Trailing types of blackberries grow on the western slopes of the Sierras and Cascade mountains, and westward to the Pacific Ocean. Rubus ursinus (synonym R. macropetalus) is the only blackberry native to the West Coast. It has slender trailing stems armed with flattened prickles, and is found abundantly on prairies, burns, clearings and dense woodlands from the coast to the mid-mountains and from British Columbia to Northern California and to Eastern Idaho. This native blackberry has been extensively used as a parent in breeding. Analysis of freezing quality blackberries shows at least one quarter parentage of this type.
The Evergreen blackberry, R. lacianatus is native of England, where it is known as the cut-leaf or parsley-leaved blackberry. It appeared in Oregon around 1850, brought to the West Coast with explorers from England. Since that time, it has been spread along the Pacific coast by birds.
The Himalaya blackberry was introduced by Luther Burbank at the turn of the century. He thought it was from the Himalaya mountains in Asia. Later he learned it was actually R. procerus of Germany. This is the common blackberry in the Pacific Northwest and is found wherever humans disturbed the land. The Himalaya has become a well known weed, as well as a source of berries for pies and jams, however, it is not commercially grown.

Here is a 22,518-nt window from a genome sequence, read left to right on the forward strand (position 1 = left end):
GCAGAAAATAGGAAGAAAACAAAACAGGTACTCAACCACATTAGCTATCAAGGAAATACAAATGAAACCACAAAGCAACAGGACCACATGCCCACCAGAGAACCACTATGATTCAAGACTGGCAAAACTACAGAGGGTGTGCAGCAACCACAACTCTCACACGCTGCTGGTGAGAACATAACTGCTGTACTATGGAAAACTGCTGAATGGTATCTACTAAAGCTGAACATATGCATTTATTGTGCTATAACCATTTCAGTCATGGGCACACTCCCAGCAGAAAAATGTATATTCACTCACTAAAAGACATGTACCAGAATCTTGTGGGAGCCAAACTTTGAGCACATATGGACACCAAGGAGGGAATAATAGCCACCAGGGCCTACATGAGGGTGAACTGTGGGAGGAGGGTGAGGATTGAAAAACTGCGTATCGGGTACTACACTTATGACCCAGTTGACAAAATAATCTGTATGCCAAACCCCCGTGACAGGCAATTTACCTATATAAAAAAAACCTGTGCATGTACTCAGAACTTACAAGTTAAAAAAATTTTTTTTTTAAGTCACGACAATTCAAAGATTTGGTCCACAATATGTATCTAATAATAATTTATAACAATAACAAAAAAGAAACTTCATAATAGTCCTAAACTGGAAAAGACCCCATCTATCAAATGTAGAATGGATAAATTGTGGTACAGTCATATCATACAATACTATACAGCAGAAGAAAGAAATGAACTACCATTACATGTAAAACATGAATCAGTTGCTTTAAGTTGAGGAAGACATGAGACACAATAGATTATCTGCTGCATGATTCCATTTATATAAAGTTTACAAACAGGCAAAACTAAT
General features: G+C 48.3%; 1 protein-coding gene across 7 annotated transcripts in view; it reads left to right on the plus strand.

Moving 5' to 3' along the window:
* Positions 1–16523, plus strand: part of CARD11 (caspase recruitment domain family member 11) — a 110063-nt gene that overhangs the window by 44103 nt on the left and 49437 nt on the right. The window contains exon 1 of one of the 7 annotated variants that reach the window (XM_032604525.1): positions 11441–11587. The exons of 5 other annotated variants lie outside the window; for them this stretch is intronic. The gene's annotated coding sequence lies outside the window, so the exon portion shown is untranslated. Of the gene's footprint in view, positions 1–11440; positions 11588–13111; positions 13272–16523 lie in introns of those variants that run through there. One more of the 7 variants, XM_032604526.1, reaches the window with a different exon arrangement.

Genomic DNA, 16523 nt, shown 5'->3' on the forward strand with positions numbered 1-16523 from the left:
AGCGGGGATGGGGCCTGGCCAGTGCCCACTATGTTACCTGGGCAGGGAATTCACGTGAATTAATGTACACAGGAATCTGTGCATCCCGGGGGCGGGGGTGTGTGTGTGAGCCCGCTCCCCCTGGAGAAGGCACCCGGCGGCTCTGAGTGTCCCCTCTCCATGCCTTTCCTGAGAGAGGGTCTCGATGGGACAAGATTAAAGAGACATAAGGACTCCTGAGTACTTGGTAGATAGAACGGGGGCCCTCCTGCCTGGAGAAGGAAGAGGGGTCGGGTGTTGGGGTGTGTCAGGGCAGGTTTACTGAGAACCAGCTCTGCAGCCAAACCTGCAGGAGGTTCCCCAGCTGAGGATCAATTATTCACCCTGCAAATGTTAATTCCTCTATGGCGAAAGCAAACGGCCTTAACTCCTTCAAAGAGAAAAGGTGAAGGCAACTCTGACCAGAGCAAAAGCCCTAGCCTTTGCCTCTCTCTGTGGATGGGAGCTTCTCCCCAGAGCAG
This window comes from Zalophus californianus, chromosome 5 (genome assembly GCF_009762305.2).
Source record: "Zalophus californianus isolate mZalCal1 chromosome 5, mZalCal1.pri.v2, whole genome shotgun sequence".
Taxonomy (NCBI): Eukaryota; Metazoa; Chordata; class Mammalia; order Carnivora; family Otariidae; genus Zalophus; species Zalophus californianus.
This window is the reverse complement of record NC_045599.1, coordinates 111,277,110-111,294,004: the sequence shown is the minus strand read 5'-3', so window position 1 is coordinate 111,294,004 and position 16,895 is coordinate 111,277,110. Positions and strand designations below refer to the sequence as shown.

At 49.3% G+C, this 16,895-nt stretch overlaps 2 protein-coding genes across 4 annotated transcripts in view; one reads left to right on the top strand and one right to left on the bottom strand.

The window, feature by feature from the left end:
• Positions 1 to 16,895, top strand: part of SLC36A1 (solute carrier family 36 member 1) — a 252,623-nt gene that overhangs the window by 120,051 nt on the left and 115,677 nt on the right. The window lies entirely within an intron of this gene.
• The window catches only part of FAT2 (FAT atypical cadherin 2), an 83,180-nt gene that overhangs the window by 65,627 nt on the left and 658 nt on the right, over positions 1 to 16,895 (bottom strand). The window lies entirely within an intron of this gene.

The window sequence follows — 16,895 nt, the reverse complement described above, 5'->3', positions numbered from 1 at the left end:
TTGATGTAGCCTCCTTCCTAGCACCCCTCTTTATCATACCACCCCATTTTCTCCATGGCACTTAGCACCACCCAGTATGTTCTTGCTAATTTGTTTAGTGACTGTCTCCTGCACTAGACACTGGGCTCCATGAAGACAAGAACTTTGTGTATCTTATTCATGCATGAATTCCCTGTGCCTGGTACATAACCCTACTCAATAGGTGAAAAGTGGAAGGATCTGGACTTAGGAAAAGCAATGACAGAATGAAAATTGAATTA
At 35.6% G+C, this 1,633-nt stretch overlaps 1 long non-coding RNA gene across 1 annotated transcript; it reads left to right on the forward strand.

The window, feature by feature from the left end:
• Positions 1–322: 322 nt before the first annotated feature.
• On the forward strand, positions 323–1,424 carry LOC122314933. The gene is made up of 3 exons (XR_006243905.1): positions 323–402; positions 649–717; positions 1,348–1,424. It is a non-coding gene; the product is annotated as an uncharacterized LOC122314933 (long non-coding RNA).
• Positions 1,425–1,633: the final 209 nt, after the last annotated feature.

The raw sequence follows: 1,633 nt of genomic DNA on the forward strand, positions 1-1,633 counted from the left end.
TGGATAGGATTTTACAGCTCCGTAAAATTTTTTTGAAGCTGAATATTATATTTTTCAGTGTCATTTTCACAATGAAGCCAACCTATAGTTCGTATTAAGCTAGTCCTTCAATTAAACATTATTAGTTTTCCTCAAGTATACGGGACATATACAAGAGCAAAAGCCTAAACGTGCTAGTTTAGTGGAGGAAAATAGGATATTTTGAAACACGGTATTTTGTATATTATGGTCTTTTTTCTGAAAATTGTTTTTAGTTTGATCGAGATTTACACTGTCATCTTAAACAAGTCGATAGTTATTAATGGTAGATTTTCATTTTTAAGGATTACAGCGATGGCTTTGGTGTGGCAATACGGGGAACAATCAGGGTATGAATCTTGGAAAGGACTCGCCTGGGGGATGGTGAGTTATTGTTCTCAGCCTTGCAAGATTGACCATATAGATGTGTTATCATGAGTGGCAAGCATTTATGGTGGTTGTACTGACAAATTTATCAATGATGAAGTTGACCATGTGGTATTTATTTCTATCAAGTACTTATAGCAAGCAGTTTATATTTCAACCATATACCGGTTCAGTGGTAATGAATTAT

The wild blackberries have been important in the heritage of cultivated blackberries in the Northwest. Although blackberries were picked wild and processed for canning, few growers were interested in growing them commercially because of the thorns. In 1926, Mr. Philip Steffes of Sublimity, Oregon found a thornless plant growing east of Stayton, which was identical to the thorny Evergreen blackberry. When it was tested and found to be as productive as the thorny form, it quickly gained popularity and soon became the main blackberry sold in the United States, and grown extensively in Oregon.